Introduction: Basement Flood Alarm - Arduino

After my basement turned into a swimming pool, I thought it time to use my shiny new Arduino skills!

This tutorial covers sensor selection, installation, wiring, and programming choices. These are specific to my house, but at least some of the points covered will be usable by others.

Step 1: Equipment

  • Arduino (I used an Uno)
  • AC power supply


  • Piezo buzzer, magnetic speaker, or other audible device
  • Indicator LEDs, if desired
  • Current-limiting resistors for LEDs, if used (I selected 220 Ohm)


  • Float switch
  • 10 KOhm current-limiting resistor for float switch
  • Resistive moisture ("raindrop") sensor(s)
  • Comparators if desired (my sensors came with LM393).
  • You may wish a current-limiting resistor for moisture sensor if you use no comparator. 10K worked for me.

Cables and connectors

  • Signal wire. I used 22 AWG 2-conductor stranded.
  • Screw terminal connectors for breadboard (optional)
  • Cable connectors (I used Scotchlok(R) type UY for telecom)
  • Crimp lugs (optional)


  • Breadboard, PCB, or Arduino shield
  • Cable ties and/or clamps
  • Sensor mounting materials, as appropriate

Step 2: Sensor Detection and Alarms

The float switch is anticipated to be either on or off, and is wired in series with a 10k resistor.

Gnd -> 10k -> switch -> Vcc

The float switch is closed if the float is low (no flooding) and opens at high water, If the signal is measured between the resistor and switch, the signal is 1 at low water, 0 at high water. This matches the behavior of the LM393 comparators, and the program can therefore check all sensor pins in the same way.

The prototype's alarm is a small piezo buzzer, but I'll dig a speaker out of a junked PC to give better volume. There are a couple of instructables geared toward obtaining better volume and a piercing signal from a piezo buzzer or speaker by amplifying with a transistor.

For troubleshooting purposes, I added LEDs to detect "no alarm" and "alarm" states.

Step 3: The Sketch

/* Arduino Uno or Nano

Sketch is written assuming that digital pins 2, 3, on up are used for the detectors.

Three digital pins--10 to 12--are used for indicator LEDs and audible alarm.

Float switch is open at low water, closed at high.

10k resistor in series with float switch, read across the resistor.

Gnd -> 10K Resistor -> Switch -> Vcc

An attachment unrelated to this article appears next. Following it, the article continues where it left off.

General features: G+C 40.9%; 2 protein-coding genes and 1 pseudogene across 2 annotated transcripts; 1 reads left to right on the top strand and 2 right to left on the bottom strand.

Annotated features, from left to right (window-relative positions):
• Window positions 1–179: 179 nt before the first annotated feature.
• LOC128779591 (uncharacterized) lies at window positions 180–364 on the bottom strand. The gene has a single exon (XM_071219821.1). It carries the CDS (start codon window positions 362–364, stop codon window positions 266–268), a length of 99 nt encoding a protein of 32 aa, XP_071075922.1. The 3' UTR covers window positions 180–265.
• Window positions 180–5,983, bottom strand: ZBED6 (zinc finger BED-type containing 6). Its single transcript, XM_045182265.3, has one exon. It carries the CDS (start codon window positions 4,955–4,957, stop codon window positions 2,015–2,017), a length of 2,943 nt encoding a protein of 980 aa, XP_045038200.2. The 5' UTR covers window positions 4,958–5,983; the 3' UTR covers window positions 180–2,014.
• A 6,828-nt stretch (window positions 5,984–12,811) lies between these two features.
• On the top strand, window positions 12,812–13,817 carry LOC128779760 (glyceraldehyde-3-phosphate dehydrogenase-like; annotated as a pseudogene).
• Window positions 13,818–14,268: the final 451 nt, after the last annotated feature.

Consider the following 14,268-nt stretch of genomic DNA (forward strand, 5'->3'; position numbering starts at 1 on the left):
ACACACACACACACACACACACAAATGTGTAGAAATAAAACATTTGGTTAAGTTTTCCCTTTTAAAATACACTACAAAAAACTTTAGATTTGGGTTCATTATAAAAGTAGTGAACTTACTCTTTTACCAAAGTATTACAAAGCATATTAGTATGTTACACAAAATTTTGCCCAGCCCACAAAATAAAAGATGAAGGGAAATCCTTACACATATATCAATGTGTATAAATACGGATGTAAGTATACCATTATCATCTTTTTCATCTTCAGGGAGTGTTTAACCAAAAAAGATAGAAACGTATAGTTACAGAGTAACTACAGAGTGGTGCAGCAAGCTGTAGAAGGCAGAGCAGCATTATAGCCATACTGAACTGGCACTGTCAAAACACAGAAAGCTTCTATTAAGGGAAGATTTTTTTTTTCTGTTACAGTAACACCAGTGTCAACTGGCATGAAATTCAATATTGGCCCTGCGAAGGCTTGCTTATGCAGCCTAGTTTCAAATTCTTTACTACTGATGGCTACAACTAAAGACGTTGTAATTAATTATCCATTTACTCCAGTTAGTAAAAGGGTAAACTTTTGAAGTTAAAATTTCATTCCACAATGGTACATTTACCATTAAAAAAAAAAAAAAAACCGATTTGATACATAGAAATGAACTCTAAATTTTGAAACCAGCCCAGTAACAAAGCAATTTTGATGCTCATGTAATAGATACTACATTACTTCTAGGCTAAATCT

Resistive moisture sensors Use comparator module, digital signal. Analog output not used.



const int sensorStartPin=2; // Lowest digital sensor pin number on Arduino board

const int noSensors=3; // Number of sensors connected, incl float switch

const int ledAlarm=11, ledOK=10; // Green and red LED visible indicator (opt.)

const int audibleAlarm=12; // Pin to actuate speaker, siren, etc.

const int testDelay=0; // Slows reading frequency for testing

// Variables

int pin; // Scratch--Current pin in count

int sensorState; // Current pin's sensor reading

void setup() {

// Declare sensor pin modes

for(pin=sensorStartPin; pin < noSensors+sensorStartPin; pin++) {

pinMode (pin, INPUT); // Set sensor pins to input mode }

// Rest of pins are output mode

pinMode (ledOK, OUTPUT);

pinMode (ledAlarm, OUTPUT);

pinMode (audibleAlarm, OUTPUT); }

void loop() {
// Reset status indicators--no alarm condition

digitalWrite(ledOK, HIGH); // Green led on

digitalWrite(ledAlarm, LOW); // Red led off

digitalWrite(audibleAlarm, LOW); // Audible alarm off

/* Step through sensor pins, looking for digital state

Comparators return 0 if moisture detected, 1 when dry.

Float switch closed when water level is low, open when high (floating)

Wired to pull digital pin low when float switch is closed, thus

matching moisture sensor state. */

// Step through sensor pins

for(pin=sensorStartPin; pin < noSensors+sensorStartPin; pin++) {

sensorState=digitalRead(pin); // Read current pin (water=0, dry=1)

delay(testDelay); // Slows reading frequency for testing

while(sensorState==0) { // While alarm condition exists...

digitalWrite(ledOK, LOW); // OK (green) off

digitalWrite(ledAlarm, HIGH); // Alarm light (red) on

tone(audibleAlarm, 4000, 500); // Beep 4 KHz for 1/2 sec

delay (500);






Step 4: Cable Connection Notes


The moisture sensors have Thompson-type male pins. I cut and stripped female-male Thompson jumpers, and joined to the alarm cable with crimp connectors, using a short length of wire to add bulk (the crimp connectors are rated for 22 gauge minimum). I will coat the connection area with petroleum jelly and insulate with heat shrink, Harbor freight assortment P/N 67530, $4)).

Cables are joined to the sensor pigtails with Scotchlok(r) type UY telecommunication connectors. These are filled with a moisture-resistant gel and handle a variety of wire gauges, require no stripping, and are easy to install.

At the Arduino end, I connect the signal cable to a breadboardable screw terminal block. This seemed to be the least expensive secure option--tinning the wires and plugging them in to the breadboard seemed an invitation to have them fall out when jiggled. Crimp lugs may be used.